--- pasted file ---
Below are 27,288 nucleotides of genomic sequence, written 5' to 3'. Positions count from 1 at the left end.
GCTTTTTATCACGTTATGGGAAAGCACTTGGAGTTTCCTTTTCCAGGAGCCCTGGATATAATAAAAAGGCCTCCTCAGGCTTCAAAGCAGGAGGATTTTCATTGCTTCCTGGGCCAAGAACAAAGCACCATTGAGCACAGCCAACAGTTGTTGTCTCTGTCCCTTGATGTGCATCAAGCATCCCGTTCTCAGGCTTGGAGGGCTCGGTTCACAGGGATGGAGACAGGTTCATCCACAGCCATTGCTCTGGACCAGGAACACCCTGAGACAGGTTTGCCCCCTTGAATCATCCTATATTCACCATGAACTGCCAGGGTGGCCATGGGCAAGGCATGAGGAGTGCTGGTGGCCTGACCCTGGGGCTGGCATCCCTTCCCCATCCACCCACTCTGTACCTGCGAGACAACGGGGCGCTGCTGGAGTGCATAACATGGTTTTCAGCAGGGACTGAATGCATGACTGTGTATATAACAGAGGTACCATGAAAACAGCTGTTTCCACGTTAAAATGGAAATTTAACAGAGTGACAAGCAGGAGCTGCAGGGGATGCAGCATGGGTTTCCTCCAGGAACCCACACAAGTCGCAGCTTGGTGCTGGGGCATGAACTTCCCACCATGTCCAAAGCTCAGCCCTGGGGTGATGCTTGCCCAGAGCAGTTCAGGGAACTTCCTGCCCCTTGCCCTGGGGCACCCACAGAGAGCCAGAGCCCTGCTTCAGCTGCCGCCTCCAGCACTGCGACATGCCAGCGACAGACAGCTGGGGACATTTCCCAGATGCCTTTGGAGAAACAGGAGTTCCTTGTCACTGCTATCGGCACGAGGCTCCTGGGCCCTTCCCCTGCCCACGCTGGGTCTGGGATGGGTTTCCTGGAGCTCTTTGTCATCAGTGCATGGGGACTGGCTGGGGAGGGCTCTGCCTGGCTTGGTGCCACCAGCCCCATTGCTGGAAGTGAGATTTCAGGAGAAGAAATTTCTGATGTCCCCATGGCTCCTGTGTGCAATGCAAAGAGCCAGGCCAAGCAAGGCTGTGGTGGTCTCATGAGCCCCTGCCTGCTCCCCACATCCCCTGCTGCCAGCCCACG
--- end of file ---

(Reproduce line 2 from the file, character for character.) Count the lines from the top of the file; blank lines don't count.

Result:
GCTTTTTATCACGTTATGGGAAAGCACTTGGAGTTTCCTTTTCCAGGAGCCCTGGATATAATAAAAAGGCCTCCTCAGGCTTCAAAGCAGGAGGATTTTCATTGCTTCCTGGGCCAAGAACAAAGCACCATTGAGCACAGCCAACAGTTGTTGTCTCTGTCCCTTGATGTGCATCAAGCATCCCGTTCTCAGGCTTGGAGGGCTCGGTTCACAGGGATGGAGACAGGTTCATCCACAGCCATTGCTCTGGACCAGGAACACCCTGAGACAGGTTTGCCCCCTTGAATCATCCTATATTCACCATGAACTGCCAGGGTGGCCATGGGCAAGGCATGAGGAGTGCTGGTGGCCTGACCCTGGGGCTGGCATCCCTTCCCCATCCACCCACTCTGTACCTGCGAGACAACGGGGCGCTGCTGGAGTGCATAACATGGTTTTCAGCAGGGACTGAATGCATGACTGTGTATATAACAGAGGTACCATGAAAACAGCTGTTTCCACGTTAAAATGGAAATTTAACAGAGTGACAAGCAGGAGCTGCAGGGGATGCAGCATGGGTTTCCTCCAGGAACCCACACAAGTCGCAGCTTGGTGCTGGGGCATGAACTTCCCACCATGTCCAAAGCTCAGCCCTGGGGTGATGCTTGCCCAGAGCAGTTCAGGGAACTTCCTGCCCCTTGCCCTGGGGCACCCACAGAGAGCCAGAGCCCTGCTTCAGCTGCCGCCTCCAGCACTGCGACATGCCAGCGACAGACAGCTGGGGACATTTCCCAGATGCCTTTGGAGAAACAGGAGTTCCTTGTCACTGCTATCGGCACGAGGCTCCTGGGCCCTTCCCCTGCCCACGCTGGGTCTGGGATGGGTTTCCTGGAGCTCTTTGTCATCAGTGCATGGGGACTGGCTGGGGAGGGCTCTGCCTGGCTTGGTGCCACCAGCCCCATTGCTGGAAGTGAGATTTCAGGAGAAGAAATTTCTGATGTCCCCATGGCTCCTGTGTGCAATGCAAAGAGCCAGGCCAAGCAAGGCTGTGGTGGTCTCATGAGCCCCTGCCTGCTCCCCACATCCCCTGCTGCCAGCCCACG